Interview with Collaboration 2017 Speaker Russell Clough

DRB Specialist Russell Clough led a workshop at Collaboration 2017 called "What You Know That Ain't so Affects Collaboration."

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Collaboration 2017–May 18th

9:00 a.m. - 11:00 a.m.

Participants learned from and actively engaged in exercises designed to resolve dispute or partnering issues (actual examples of personalities, biases, misperceptions, deceptions, and negotiations).  Each attendee practiced calibrating their own uncertainties regarding risks in our business.


About the Speaker


Russell Clough

3rd Generation Engineer and DRB Specialist


Russell Clough earned a BS and MS in Civil Engineering from Stanford. He has 30 years of construction experience and has served on more than seventy Dispute Review Boards. In 1994 he joined the Stanford faculty, teaching classes that emphasize the importance of technical fundamentals, failures, costs, ethics, leadership, and people challenges in business. He retired from full time teaching in 2010 but continues to do short classes for various companies and universities. He maintains contact with the industry through consulting work and mediation.

We interviewed him to learn more about his work with personality and perception, and how these affect collaboration in construction:

The title of your workshop is “What You Know That Ain’t so Affects Collaboration.” What are the common negative assumptions that people can have that lead to conflict in construction?

There’s been an increase in challenges to collaboration that we did not face 50 years ago when I started. The work is more complex, there are more parties involved, and some of those designing and managing construction work have less field experience building things.

I ask everyone who comes to this workshop to submit a brief form giving me their background and what they would like to get out of the class.  I also ask them to do an exercise that helps them to better calibrate and practice their uncertainty which is a skill we use constantly in construction. We allow the people in the workshop to see what it looks like when they are sure they know something but then find out they were not as correct as they thought. These class exercises help us to learn more about ourselves and others in order to better partner.

What is the difference between personalities and thinking styles, or how are the two related?

Thinking styles are an aspect of personality which helps us to understand the difference between the analyst, realist, idealist, synthesist, or pragmatist. This is both nature and nurture.  It impacts how we negotiate and partner with others.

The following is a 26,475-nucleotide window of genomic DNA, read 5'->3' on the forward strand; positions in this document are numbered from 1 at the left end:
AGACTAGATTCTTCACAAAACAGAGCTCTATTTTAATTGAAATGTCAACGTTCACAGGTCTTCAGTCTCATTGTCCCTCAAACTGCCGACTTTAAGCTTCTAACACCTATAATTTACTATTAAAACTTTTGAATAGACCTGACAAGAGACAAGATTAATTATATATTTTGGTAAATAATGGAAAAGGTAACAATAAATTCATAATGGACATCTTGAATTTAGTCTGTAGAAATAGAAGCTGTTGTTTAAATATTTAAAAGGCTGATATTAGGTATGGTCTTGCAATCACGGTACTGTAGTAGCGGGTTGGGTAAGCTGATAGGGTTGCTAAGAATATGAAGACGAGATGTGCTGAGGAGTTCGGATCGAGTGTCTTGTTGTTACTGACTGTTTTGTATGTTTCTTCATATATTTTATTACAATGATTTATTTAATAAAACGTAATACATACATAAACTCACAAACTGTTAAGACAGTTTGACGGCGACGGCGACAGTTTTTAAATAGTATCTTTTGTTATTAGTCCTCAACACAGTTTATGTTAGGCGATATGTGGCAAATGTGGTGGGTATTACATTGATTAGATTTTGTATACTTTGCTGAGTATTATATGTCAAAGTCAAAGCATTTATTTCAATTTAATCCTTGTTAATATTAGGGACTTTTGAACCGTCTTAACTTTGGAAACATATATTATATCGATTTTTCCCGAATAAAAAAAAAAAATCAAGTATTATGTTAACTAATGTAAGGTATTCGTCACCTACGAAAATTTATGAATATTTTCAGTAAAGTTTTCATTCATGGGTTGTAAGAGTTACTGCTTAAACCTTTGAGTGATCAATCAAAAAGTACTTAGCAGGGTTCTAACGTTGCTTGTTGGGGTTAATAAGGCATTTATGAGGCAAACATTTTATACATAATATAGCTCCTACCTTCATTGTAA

How has your understanding of personalities and working with difficult people changed over time?

I think I better understand how differently we think about things.  I learn in my classes how people perceive things differently by using optical, physical, and verbal illusions where part of the class see the same thing one way and the other see it another.

You teach a class on how working with different generations brings with it its own set of preconceptions. Where does communication break down?

My daughter (three tours in Iraq and Afg) was in the Marine Corps (as was I) and I may bring her to class to share her experiences. I have great respect for Millennials in the Marine Corps who don’t fit the stereotype sometimes held by those from my generation.  We will focus on people’s perceptions of generational differences that create false realities.

You teach a class on how success requires failures. At first glance, that looks like an oxymoron. Tell me more about that concept.

That has been my favorite class at Stanford. One of the reasons is that many of the students have been so successful and they are petrified of failure.  I help overconfident students to fail in minor ways and learn it’s not significant before they get out in the work world—they learn a lot more from failure than success.

I was lucky to be in tunnel work which is fundamentally about learning from failure. We build tunnels by trial and error.  In a building, we design steel beams that won’t fail except under extreme conditions. In a tunnel, we do the same thing but usually reduce the support until it fails. Everyone who works in tunnel headings as I did has seen people hurt because of our failures.

In the description of your workshop it states that participants will “practice calibrating personal uncertainties regarding risks.” What do you mean by that?

Whether you are a contractor, designer, or owner, estimating the time and cost for a project with the appropriate understanding of the uncertainties is an essential skill.

Your ability to calibrate your own uncertainty can be improved and that is why we do exercises in class to practice that skill.  These exercises came from work in the oil fields where geologists and engineers found that some estimators were more accurate after they had classes calibrating errors and confidence with simple every day questions unrelated to their expertise.  The workshop will help attendees better calibrate what they know and what they don’t know.

What is one of the most important things that more people in the construction industry should understand in order to collaborate effectively?

What concerns me about my recent dispute mediation is that so many people are in positions where they make critical decisions based on the fact that they are good at “explaining things,” but they don’t truly understand what they are explaining. Unfortunately, we have developed a system where many of the people making decisions aren’t responsible for the consequences.

Interested in learning more? Register for the workshop! Registrants for Collaboration 2017 who sign-up for "What You Know That ain't so Affects Collaboration" will be emailed a brief questionnaire to make the workshop a one of a kind experience.